Sergei Bachlakov/NBC

Comparisons can definitely be made to previous musical dramas like Smash and Glee, but Zoey’s Extraordinary Playlist goes above and beyond with every performance thanks to choreographer Mandy Moore (So You Think You Can Dance, La La Land, Silver Linings Playbook). “She’s my partner on this show,” Winsberg says. “I’m not sure if we’ve seen on TV a musical where the songs come out of emotion and come out of the moment and the language and dance we’re using to express this stuff. A lot of it is inspired by shows like So You Think You Can Dance. The songs don’t feel like music videos, we’re not doing parodies, we’re not just cutting and covering. We want to really see the dancing and that’s why we do a lot of oner shots and our cast is really doing it all in the moment. I’m excited for people to see a different kind of musical.”

And that’s what has surprised Levy the most about making this series. “When there is a musical number, when Mandy comes on set and we start mapping it out with camera operators, the energy in the room shifts,” she says. “You visibly see everyone’s mood change to a little bit more joyful. You look around and you see our assistant director or the sound guy just bopping along to the song and you realize that music has the ability to transcend language. We have scenes that communicate just through dance and song and I can’t quite explain what happens but endorphins from music are real.”

Because the songs are used to show Zoey what people are thinking or feeling on the inside rather than what people are telling her on the outside, all the performances take on a much more serious note than previous musical shows — especially when Zoey’s father is finally able to communicate with her after months of silence thanks to his degenerative disease. “The normal construct of a musical is that a character feels so much that they have to break out into song, but ours is rooted a little bit more in reality,” Levy says. “Because Zoey’s the only one seeing it, it feels more grounded. Zoey sees all these things that nobody else knows she sees. That’s been a really interesting thing to explore. It’s also very hard [laughs] because they can’t do anything without me. It means a lot of hours on set but it also means a lot of witnessing of a lot of incredible musical numbers. Our show has a lot of heart in it because Zoey has a lot of heart.”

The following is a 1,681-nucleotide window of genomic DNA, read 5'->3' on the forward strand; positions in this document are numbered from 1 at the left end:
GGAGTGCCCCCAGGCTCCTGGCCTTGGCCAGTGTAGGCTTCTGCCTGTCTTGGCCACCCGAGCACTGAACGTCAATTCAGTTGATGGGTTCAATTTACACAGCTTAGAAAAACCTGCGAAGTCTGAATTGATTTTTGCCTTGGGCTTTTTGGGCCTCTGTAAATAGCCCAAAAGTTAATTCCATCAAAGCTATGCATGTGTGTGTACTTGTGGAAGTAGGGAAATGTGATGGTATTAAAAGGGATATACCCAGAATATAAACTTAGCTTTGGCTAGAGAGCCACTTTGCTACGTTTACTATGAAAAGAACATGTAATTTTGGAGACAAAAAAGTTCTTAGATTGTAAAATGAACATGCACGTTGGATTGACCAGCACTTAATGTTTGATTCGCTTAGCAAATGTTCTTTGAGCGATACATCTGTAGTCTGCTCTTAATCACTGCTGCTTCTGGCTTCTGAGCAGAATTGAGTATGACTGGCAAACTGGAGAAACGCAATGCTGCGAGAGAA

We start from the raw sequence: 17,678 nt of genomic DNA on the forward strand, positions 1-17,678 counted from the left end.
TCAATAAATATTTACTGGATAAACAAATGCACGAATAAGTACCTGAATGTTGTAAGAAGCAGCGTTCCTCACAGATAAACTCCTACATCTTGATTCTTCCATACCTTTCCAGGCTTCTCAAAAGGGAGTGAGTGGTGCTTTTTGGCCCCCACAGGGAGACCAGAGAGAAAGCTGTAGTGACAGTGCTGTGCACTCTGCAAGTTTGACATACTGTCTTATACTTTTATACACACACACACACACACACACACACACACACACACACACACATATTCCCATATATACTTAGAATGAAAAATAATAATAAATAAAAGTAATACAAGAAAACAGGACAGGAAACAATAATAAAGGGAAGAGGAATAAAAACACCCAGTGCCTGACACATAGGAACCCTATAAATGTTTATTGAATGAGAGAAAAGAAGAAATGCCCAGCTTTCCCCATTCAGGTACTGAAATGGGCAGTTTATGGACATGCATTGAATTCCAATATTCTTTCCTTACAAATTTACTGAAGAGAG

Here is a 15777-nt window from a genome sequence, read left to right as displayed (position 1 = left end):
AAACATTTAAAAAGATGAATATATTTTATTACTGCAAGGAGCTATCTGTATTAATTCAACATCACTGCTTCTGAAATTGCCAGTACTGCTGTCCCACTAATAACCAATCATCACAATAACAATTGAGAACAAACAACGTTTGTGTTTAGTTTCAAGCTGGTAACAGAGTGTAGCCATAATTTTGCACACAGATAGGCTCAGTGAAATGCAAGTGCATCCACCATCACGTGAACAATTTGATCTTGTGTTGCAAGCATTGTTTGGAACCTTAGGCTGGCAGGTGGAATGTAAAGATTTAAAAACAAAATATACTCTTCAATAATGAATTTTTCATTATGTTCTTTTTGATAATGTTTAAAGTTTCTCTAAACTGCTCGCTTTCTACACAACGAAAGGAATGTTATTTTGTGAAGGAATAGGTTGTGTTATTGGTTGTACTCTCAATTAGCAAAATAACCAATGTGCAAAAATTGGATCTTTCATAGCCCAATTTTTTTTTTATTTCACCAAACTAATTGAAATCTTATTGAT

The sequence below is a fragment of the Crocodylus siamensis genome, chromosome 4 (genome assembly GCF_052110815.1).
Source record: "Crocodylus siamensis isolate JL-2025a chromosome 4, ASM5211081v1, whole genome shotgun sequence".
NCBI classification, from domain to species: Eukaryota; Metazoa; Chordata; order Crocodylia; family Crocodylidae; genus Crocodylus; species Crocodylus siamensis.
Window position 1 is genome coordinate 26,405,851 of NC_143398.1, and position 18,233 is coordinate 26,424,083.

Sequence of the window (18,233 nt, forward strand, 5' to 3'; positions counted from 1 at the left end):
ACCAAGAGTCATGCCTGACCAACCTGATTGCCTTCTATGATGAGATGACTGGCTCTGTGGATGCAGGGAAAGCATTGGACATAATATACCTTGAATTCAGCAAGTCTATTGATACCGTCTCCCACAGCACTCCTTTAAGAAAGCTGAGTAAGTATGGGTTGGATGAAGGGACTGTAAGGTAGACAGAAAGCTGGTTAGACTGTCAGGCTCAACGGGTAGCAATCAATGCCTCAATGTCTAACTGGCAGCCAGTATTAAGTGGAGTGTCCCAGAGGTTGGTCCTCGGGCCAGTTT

James Dittiger/NBC

The core of the show comes from Winsberg’s own experiences — his father died a few years ago after suffering from PSP. “This is such a personal story for Austin and what’s so clever and genius about Austin is he’s able to write his guts,” Levy says. “How personal this story is makes it very specific but it’s also extremely universal. We all know what grief feels like and we all know what yearning for parental love feels like. The reason that the universe gives Zoey this gift of empathy and wider lens of perspective of other people’s experiences is because of what’s happening with her family.”

She adds, “There’s a very parallel story going on that while she’s losing control and losing someone and spiraling into the grieving process, she’s also been given this gift to see beyond what normal people can see and that life is big and complicated and beautiful and that everybody has pain in their lives and yearning and lots and lots of love. Watching a character go through that, the audience gets to go through that too.”

And if watching Zoey’s Extraordinary Playlist helps bring about a little bit more empathy in viewers, Levy will be satisfied. “We’re living in a time of a lot of anxiety and just having a little more compassion for our neighbors might be really cathartic,” she says.

Zoey’s Extraordinary Playlist debuts with a special pilot preview on Jan. 7 before its regular time slot premiere on Sunday, Feb. 16 at 9 p.m. ET (following an encore airing of the pilot at 8 p.m. ET) on NBC.

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Zoey's Extraordinary Playlist